It’s not a new book, but it’s a remarkable one, and a must read for anyone interested in the archaeology and history of the Four Corners country. As the title implies, the book delves into the history of the Hopi people placing footprints—or migrating from place to place—over the course of millennia around the Four Corners until they reached the center place, or Tuuwanasavi, on the Hopi mesas. But it tells that story through the lens of another narrative; one about the creation of the Hopi Cultural Preservation Office and efforts by its longtime director, Kuwanwisiwma, to retake control over the Hopi story and how it is told. You might call it history sovereignty. Jonathan Thompson in the Durango Telegraph and at the Land Desk | Read More >>
Robert J. Stokes Joins Kiva Editorial Team
The Arizona Archaeological and Historical Society is pleased to announce that Dr. Robert J. Stokes will join the Kiva editorial team as book reviews editor. He will seek books -ranging from monographs and edited volumes, to popular books, text books, and CRM reports about archaeology, ethnography, history, and allied subjects of interest to AAHS membership and invite reviewers to provide published commentary. Arizona Archaeological and Historical Society | Read More >>
Call for Papers: Jornada Research Publications Series
The Jornada Research Institute is now accepting article submissions for an anticipated volume of its Jornada Research Publications series. Topics can range from archaeology, ethnohistory, ethnography, history, geology, geoarchaeology, and biology within the broad region of the Tularosa Basin and adjacent areas of Arizona, New Mexico, west Texas and northern Mexico. We anticipate that this volume will be published sometime early in 2022. Submissions will be reviewed by JRI’s editorial board and will be held to professional standards. Please send questions and electronic copies to jefferyhanson64 at gmail dot com. Deadline for submissions is November 15, 2021.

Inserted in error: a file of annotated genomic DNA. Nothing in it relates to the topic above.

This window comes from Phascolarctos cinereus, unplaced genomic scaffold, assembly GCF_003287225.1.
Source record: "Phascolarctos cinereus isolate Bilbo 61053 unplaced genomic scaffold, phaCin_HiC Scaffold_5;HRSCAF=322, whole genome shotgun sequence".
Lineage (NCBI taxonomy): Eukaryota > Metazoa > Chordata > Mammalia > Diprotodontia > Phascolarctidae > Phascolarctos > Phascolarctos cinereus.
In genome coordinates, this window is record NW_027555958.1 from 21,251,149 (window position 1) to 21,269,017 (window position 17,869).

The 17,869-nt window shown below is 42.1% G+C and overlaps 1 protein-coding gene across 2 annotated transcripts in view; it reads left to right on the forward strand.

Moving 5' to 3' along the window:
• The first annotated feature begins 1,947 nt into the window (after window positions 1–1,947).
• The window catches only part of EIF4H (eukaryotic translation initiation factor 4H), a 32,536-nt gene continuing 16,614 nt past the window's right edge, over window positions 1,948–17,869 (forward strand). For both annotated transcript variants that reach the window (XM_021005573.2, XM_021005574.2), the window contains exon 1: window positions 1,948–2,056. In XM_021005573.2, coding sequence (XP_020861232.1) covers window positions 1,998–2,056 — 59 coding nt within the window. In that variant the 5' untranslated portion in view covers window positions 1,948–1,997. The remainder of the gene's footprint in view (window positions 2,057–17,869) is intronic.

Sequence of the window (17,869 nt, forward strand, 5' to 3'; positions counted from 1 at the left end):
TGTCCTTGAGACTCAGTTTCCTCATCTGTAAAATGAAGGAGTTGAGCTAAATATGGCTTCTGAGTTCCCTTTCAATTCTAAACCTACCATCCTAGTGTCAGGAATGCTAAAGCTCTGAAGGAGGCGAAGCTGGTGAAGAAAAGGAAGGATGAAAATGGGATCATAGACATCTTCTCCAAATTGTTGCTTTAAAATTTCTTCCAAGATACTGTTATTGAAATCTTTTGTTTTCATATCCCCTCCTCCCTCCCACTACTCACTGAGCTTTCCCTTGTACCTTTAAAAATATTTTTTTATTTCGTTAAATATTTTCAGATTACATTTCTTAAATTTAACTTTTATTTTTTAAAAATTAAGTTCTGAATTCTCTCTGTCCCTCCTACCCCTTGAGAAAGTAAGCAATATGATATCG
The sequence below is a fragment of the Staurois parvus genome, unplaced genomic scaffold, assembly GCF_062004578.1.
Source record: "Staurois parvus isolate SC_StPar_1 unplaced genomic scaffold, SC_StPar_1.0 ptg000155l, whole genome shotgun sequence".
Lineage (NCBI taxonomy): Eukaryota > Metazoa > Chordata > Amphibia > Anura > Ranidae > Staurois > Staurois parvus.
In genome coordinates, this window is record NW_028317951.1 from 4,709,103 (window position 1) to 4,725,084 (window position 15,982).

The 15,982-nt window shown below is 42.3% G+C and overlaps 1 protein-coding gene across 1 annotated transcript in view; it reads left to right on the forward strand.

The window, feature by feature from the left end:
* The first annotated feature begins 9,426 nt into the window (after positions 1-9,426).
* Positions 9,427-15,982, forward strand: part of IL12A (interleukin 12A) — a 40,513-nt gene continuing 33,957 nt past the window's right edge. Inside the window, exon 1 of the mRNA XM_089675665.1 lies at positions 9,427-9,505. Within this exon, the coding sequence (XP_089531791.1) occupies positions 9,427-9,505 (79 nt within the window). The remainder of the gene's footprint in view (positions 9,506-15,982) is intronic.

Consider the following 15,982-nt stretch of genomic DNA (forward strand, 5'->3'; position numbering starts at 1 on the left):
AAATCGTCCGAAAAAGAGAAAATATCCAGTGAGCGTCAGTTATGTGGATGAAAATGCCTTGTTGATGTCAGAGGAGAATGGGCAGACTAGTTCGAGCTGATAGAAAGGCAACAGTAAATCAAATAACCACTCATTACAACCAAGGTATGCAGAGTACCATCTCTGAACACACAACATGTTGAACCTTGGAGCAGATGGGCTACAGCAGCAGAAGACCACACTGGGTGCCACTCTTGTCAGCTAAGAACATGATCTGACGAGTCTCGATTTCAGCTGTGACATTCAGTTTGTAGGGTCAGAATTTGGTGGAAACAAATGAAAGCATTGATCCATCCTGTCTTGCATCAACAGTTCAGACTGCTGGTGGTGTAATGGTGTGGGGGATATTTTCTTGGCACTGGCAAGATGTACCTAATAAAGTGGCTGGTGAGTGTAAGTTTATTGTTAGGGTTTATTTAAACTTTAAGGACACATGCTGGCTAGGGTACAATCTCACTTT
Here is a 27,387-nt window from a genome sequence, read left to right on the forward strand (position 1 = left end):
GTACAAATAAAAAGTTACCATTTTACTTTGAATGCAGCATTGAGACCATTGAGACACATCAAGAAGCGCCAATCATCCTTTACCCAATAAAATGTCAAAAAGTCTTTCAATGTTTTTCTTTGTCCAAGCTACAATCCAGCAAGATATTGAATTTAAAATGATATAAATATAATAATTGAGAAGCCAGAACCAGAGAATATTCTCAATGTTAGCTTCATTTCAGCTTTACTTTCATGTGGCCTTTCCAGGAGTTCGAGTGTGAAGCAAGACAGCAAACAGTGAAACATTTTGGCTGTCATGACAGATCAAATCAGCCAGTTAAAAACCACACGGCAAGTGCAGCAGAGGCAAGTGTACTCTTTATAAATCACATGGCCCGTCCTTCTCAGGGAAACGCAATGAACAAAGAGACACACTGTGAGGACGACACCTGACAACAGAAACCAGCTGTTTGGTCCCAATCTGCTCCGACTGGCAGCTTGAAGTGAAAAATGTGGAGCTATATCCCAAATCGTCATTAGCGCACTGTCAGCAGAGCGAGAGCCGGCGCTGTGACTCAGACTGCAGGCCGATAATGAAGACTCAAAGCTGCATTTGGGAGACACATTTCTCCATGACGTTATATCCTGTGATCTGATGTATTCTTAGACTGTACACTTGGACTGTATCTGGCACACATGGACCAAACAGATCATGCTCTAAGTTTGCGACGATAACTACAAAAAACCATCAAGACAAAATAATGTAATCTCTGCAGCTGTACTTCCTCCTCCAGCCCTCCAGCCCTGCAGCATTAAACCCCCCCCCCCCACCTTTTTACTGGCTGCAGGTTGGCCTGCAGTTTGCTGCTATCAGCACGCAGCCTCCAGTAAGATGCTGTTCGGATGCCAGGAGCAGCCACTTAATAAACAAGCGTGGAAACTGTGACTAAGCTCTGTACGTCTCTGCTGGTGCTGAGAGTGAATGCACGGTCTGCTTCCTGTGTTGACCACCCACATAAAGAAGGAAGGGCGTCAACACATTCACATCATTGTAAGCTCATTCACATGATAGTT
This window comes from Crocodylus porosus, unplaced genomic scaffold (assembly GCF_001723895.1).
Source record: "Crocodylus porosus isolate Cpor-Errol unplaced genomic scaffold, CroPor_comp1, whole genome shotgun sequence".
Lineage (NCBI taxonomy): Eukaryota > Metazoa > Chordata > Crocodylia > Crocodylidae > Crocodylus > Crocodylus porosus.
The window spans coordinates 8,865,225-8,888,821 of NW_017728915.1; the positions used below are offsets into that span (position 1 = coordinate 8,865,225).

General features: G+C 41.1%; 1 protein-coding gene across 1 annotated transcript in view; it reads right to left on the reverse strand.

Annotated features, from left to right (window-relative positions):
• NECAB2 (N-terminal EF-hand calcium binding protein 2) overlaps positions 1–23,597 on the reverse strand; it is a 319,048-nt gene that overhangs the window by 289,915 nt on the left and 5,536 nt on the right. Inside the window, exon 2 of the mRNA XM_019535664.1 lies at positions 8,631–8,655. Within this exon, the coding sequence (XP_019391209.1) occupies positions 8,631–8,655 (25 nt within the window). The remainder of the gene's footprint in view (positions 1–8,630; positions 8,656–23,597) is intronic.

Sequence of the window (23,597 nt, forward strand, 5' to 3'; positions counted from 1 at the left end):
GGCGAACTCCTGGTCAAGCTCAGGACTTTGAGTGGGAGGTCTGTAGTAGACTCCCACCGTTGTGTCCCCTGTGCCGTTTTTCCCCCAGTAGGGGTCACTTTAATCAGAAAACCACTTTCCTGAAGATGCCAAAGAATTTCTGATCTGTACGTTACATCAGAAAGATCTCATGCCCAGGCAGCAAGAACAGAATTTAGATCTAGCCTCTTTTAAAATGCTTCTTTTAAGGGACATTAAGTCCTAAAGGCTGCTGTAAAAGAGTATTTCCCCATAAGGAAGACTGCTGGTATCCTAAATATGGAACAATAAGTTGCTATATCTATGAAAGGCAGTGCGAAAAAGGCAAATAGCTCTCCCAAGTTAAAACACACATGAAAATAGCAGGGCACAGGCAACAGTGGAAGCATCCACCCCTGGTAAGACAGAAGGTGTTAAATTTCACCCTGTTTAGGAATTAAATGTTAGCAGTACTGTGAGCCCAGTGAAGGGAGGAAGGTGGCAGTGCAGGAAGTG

Call to Applicants: Public Humanities Fellow, New-York Historical Society
The New-York Historical Society invites candidates with a humanities MA or PhD to apply for the position of Public Humanities Fellow in connection with the traveling exhibit Acts of Faith: Religion and the American West, which opens at the New-York Historical Society in New York City in November 2022. We are looking for candidates with significant expertise in 19th century religion, particularly as it relates to Native American religion and spirituality. Applicants must have graduated from a humanities MA or PhD program (including public history and museum studies) within the last five years, and have a desire to practice publicly engaged scholarship. New-York Historical Society | Learn More >>
Position Announcement: Assistant Curator of North American Anthropology and Archaeology
The Field Museum invites applications for the position of Assistant Curator of North American Anthropology and Archaeology, regional focus, and subfield specialization open, with an anticipated start date as early as January 2022. We seek a colleague who conducts collections and field-based research with a focus related to indigenous North America with the potential to address pressing questions of global importance. The Field Museum | Learn More >>
We hope you have a good week, Friends!